Analytics Strategist

September 25, 2007

Decision Theory and Data Analytics

Filed under: Datarology — Tags: , , — Huayin Wang @ 7:56 pm

Data analytics is the core technology used by businesses today. This is mainly due to the increasingly availability of data and the important of data-driven decision-making process in business.

The basic elements of a decision making process are:

  • the set of choice or options
  • the set of outcomes, corresponding to the above options
  • a valuation of outcomes

Decision-making is about making a choice (or selecting an option) that make sense in light of the valuation of outcomes. Without going too crazy with extra assumptions, such as rationality of the decision agent, the above components allow us to analyze the decision-making process. The simplest decision-making case is when there is only one option (in other words, no choice).

In general, there are four types of decision making:

  1. decision making under certainty (the outcome for each choice is known)
  2. decision making under risk (the probabilities of more than one outcomes for each choice are known)
  3. decision making under uncertainty/ignorant (the possible set of outcomes is known, but not the probabilities)
  4. decision making in interactive context (game theory, gaming context)

with everything above prepared, known, and fully specified, a rational decision making will be reduced to an optimization process, with the exception of case 4. This is not to say it is simple, in fact, many optimization processes in real world can be exceedingly difficult.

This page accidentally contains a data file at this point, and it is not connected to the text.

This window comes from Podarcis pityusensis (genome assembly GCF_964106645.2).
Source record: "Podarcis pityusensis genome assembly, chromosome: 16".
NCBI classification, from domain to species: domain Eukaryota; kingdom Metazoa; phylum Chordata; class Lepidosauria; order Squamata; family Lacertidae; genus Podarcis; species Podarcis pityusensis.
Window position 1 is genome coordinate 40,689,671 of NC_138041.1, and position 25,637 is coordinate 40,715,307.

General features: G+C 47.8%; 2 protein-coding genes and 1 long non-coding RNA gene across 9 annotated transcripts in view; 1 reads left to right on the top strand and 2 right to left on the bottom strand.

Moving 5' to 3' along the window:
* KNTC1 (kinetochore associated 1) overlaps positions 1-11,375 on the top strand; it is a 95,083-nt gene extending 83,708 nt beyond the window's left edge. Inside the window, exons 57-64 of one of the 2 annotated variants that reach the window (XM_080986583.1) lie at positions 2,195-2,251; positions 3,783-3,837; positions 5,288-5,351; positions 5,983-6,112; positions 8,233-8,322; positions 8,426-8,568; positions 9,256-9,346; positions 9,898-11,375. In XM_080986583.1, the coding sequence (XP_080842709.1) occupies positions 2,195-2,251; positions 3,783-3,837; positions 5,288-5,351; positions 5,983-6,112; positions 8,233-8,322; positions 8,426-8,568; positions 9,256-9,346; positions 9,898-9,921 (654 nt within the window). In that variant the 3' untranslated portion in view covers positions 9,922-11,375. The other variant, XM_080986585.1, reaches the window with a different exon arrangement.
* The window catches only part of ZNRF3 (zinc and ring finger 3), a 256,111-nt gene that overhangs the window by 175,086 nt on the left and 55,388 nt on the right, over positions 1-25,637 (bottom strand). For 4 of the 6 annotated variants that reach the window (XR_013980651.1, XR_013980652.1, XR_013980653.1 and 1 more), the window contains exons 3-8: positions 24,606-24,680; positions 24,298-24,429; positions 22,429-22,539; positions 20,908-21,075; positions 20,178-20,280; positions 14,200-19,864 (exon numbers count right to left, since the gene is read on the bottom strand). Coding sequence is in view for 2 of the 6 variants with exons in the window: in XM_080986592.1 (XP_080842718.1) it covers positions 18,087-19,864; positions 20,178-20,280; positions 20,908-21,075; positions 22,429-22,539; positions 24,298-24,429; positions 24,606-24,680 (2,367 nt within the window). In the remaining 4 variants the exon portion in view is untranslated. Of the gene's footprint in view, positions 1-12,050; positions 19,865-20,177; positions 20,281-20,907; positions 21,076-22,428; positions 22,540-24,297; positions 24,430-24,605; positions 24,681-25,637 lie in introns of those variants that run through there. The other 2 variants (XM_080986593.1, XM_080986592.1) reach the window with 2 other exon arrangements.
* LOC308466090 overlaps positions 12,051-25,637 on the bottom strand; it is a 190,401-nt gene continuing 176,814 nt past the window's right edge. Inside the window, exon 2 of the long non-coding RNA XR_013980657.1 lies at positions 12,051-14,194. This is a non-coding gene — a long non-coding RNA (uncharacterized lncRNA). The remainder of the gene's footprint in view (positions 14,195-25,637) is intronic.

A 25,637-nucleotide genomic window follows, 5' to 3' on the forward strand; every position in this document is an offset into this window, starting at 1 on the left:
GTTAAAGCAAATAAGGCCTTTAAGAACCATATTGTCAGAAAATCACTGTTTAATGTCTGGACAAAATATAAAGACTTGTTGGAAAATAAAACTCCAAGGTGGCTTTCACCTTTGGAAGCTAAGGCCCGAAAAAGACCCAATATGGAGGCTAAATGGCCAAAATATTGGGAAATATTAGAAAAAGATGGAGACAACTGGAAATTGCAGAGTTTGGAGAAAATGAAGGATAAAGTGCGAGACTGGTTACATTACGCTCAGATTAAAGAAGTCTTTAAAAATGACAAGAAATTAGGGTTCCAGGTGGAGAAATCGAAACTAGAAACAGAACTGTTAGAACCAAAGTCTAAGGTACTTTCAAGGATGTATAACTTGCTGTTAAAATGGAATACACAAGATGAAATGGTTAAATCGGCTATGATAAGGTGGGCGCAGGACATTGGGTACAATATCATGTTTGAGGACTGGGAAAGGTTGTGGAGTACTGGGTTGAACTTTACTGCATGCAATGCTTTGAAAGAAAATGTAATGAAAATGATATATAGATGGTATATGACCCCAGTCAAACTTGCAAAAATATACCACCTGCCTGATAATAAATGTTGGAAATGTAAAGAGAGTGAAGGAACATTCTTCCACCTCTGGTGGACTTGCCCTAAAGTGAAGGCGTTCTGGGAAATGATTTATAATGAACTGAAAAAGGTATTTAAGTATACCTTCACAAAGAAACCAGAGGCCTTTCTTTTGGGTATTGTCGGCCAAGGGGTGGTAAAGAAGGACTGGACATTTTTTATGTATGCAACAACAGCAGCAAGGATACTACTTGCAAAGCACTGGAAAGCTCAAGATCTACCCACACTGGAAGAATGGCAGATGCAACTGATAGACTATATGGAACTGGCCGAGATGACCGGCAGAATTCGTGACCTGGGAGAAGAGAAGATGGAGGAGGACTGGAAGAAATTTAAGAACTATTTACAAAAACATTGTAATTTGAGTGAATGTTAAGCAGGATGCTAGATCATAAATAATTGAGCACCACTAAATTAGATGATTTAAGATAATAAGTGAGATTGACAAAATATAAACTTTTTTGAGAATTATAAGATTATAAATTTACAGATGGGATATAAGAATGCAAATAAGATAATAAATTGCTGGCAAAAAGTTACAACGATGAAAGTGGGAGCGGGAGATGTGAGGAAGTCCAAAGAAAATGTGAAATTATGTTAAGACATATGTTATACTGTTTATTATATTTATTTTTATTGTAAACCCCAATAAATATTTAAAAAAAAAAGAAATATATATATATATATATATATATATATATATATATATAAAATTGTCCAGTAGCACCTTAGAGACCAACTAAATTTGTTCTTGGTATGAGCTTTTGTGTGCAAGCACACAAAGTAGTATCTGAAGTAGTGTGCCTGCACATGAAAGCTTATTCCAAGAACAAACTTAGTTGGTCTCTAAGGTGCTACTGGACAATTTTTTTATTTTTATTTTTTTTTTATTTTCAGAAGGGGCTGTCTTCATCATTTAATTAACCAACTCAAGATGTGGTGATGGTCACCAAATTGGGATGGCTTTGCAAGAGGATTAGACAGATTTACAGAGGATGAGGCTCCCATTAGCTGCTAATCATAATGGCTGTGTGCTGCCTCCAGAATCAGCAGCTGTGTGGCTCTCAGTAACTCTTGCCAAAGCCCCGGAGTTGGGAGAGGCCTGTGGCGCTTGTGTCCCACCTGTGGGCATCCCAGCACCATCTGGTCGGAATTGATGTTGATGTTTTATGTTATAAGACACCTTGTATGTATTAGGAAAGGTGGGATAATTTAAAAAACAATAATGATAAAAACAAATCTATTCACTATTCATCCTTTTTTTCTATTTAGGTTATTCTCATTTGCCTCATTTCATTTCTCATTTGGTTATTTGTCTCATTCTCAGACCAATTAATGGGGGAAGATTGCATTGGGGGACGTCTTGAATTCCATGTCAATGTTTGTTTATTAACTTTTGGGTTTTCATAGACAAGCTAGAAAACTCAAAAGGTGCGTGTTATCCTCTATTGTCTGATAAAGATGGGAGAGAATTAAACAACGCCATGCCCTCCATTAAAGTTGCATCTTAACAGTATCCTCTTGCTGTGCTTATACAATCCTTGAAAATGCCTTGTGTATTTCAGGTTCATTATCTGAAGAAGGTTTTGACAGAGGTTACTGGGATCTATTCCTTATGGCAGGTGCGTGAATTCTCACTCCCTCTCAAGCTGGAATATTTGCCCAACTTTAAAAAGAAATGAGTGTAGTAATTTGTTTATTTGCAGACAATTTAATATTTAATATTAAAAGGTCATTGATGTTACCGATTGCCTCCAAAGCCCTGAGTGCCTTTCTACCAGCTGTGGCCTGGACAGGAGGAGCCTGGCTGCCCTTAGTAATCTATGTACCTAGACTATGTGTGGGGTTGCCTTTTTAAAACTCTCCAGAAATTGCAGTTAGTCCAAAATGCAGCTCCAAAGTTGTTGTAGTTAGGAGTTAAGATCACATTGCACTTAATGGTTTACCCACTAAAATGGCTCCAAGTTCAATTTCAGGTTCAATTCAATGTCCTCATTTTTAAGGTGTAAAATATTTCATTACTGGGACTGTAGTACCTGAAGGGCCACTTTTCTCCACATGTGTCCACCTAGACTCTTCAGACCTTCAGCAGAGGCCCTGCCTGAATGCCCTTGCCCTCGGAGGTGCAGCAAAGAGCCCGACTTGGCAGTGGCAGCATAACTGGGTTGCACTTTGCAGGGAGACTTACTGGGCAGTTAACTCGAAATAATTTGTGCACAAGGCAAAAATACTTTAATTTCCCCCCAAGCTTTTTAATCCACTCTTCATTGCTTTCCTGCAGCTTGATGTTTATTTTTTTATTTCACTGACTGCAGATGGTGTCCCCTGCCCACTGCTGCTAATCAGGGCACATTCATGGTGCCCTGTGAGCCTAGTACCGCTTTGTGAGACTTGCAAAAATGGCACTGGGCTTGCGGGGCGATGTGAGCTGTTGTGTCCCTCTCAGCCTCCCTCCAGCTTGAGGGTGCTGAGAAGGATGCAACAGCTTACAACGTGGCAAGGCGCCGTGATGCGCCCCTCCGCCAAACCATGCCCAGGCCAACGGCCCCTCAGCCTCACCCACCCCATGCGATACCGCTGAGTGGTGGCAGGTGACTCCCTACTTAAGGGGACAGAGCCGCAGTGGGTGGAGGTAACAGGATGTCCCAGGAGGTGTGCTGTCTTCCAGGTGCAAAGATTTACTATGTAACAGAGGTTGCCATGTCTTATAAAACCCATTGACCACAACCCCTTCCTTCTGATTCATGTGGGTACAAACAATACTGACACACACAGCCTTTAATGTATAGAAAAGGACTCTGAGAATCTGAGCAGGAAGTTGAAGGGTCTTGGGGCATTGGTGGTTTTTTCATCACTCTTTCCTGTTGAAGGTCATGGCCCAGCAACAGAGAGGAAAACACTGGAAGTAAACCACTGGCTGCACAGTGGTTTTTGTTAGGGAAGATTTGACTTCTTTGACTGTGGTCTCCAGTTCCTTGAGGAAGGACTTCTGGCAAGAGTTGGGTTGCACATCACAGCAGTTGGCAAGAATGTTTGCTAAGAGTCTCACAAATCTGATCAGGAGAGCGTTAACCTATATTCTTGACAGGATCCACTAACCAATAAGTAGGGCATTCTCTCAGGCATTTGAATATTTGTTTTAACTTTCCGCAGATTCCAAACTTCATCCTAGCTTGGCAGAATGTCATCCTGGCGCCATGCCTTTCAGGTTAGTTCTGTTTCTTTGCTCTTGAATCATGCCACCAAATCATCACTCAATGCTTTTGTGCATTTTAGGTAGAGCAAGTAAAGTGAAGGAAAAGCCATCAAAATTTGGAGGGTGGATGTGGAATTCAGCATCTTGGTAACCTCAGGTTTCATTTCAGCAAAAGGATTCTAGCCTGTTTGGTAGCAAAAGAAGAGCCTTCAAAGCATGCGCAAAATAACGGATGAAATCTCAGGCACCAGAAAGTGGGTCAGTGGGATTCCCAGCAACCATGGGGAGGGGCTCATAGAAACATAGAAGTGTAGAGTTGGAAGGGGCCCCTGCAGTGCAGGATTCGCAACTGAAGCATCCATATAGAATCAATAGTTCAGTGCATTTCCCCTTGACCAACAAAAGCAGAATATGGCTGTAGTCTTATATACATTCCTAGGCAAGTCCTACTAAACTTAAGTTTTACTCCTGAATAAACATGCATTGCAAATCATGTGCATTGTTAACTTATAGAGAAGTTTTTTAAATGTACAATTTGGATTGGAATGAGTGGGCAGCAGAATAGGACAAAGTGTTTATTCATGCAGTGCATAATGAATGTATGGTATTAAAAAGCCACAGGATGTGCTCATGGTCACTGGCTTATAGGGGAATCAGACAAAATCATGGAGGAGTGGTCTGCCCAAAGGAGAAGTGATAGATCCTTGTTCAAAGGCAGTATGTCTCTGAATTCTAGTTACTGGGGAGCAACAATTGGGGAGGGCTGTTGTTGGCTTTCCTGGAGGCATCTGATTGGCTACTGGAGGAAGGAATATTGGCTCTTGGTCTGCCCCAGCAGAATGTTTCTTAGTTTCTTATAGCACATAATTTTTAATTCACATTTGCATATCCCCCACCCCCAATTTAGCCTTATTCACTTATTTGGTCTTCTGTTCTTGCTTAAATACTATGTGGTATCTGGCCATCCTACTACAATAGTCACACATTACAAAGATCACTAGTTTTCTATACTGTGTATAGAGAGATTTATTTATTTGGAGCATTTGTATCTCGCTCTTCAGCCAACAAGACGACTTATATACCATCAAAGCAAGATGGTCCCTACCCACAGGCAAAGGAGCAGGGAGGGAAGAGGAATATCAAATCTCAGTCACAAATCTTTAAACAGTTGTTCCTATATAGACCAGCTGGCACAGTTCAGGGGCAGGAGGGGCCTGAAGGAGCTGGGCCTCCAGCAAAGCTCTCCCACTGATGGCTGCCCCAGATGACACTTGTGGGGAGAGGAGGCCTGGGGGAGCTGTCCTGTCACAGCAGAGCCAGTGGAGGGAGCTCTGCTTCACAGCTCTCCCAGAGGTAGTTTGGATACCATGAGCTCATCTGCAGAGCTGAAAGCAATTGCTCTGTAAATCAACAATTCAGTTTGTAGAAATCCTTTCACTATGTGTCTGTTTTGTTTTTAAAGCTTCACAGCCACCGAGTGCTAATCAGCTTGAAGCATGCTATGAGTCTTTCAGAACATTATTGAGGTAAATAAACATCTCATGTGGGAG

Optimization technique is at the core of decision making; it is also the center piece technology of data analytics.

In my professional life as an analytics consultant, I have found this basic conceptual framework very valuable. Whenever a new business problem arise, I often start looking for the core decision making problem. The subsequent steps are, in turn: figuring out the set of all possible choices, what are the constraints which, combined with above, gives a feasible choice set), and the outcome measures or project objectives (from which valuations are derived).

What is so valuable about the framework is not that it ultimately gives a formal setup of the problem; more often than not, there are no clear answers to any of the above questions. Instead, it is the process of trying to clear things up that often helps uncover blind spots and missed opportunities that might otherwise be overlooked.

Much of the Modern Decision Theory is, above and beyond its conceptual frame, quite irrelevant to the actual decision making in the real world. The things that get skimmed over, abstracted out, and cut off before it become a well specified optimization problem are often the real issues for (good) decision making; and it is in dealing with these things that data analytics plays a big role. Data analytics help better decision making by:

  • reducing risk and uncertainty associated with options using predictive modeling, and
  • expanding set of feasible options
  • making optimal choice possible through the use of efficient algorithms

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